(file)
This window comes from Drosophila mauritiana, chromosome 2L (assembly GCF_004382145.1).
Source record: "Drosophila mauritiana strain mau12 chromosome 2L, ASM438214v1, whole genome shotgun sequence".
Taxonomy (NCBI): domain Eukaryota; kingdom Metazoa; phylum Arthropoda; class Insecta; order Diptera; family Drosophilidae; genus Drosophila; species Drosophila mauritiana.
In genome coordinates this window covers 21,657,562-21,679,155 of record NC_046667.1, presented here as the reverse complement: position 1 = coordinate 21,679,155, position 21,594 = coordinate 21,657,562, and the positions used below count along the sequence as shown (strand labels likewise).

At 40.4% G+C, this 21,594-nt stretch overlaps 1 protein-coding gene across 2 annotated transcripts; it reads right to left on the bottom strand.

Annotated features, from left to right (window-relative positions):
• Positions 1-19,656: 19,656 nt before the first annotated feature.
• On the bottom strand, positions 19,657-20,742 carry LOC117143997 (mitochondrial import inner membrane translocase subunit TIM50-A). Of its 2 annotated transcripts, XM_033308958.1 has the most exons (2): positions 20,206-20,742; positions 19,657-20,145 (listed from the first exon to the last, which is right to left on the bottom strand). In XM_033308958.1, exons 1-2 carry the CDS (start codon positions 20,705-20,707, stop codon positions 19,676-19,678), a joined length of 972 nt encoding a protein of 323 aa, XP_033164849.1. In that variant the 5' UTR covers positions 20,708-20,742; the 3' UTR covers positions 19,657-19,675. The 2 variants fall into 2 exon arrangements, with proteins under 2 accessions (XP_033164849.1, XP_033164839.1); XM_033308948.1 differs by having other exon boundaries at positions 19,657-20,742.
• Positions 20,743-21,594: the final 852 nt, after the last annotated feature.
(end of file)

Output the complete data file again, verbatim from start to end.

This window comes from Drosophila mauritiana, chromosome 2L (assembly GCF_004382145.1).
Source record: "Drosophila mauritiana strain mau12 chromosome 2L, ASM438214v1, whole genome shotgun sequence".
Taxonomy (NCBI): domain Eukaryota; kingdom Metazoa; phylum Arthropoda; class Insecta; order Diptera; family Drosophilidae; genus Drosophila; species Drosophila mauritiana.
In genome coordinates this window covers 21,657,562-21,679,155 of record NC_046667.1, presented here as the reverse complement: position 1 = coordinate 21,679,155, position 21,594 = coordinate 21,657,562, and the positions used below count along the sequence as shown (strand labels likewise).

At 40.4% G+C, this 21,594-nt stretch overlaps 1 protein-coding gene across 2 annotated transcripts; it reads right to left on the bottom strand.

Annotated features, from left to right (window-relative positions):
• Positions 1-19,656: 19,656 nt before the first annotated feature.
• On the bottom strand, positions 19,657-20,742 carry LOC117143997 (mitochondrial import inner membrane translocase subunit TIM50-A). Of its 2 annotated transcripts, XM_033308958.1 has the most exons (2): positions 20,206-20,742; positions 19,657-20,145 (listed from the first exon to the last, which is right to left on the bottom strand). In XM_033308958.1, exons 1-2 carry the CDS (start codon positions 20,705-20,707, stop codon positions 19,676-19,678), a joined length of 972 nt encoding a protein of 323 aa, XP_033164849.1. In that variant the 5' UTR covers positions 20,708-20,742; the 3' UTR covers positions 19,657-19,675. The 2 variants fall into 2 exon arrangements, with proteins under 2 accessions (XP_033164849.1, XP_033164839.1); XM_033308948.1 differs by having other exon boundaries at positions 19,657-20,742.
• Positions 20,743-21,594: the final 852 nt, after the last annotated feature.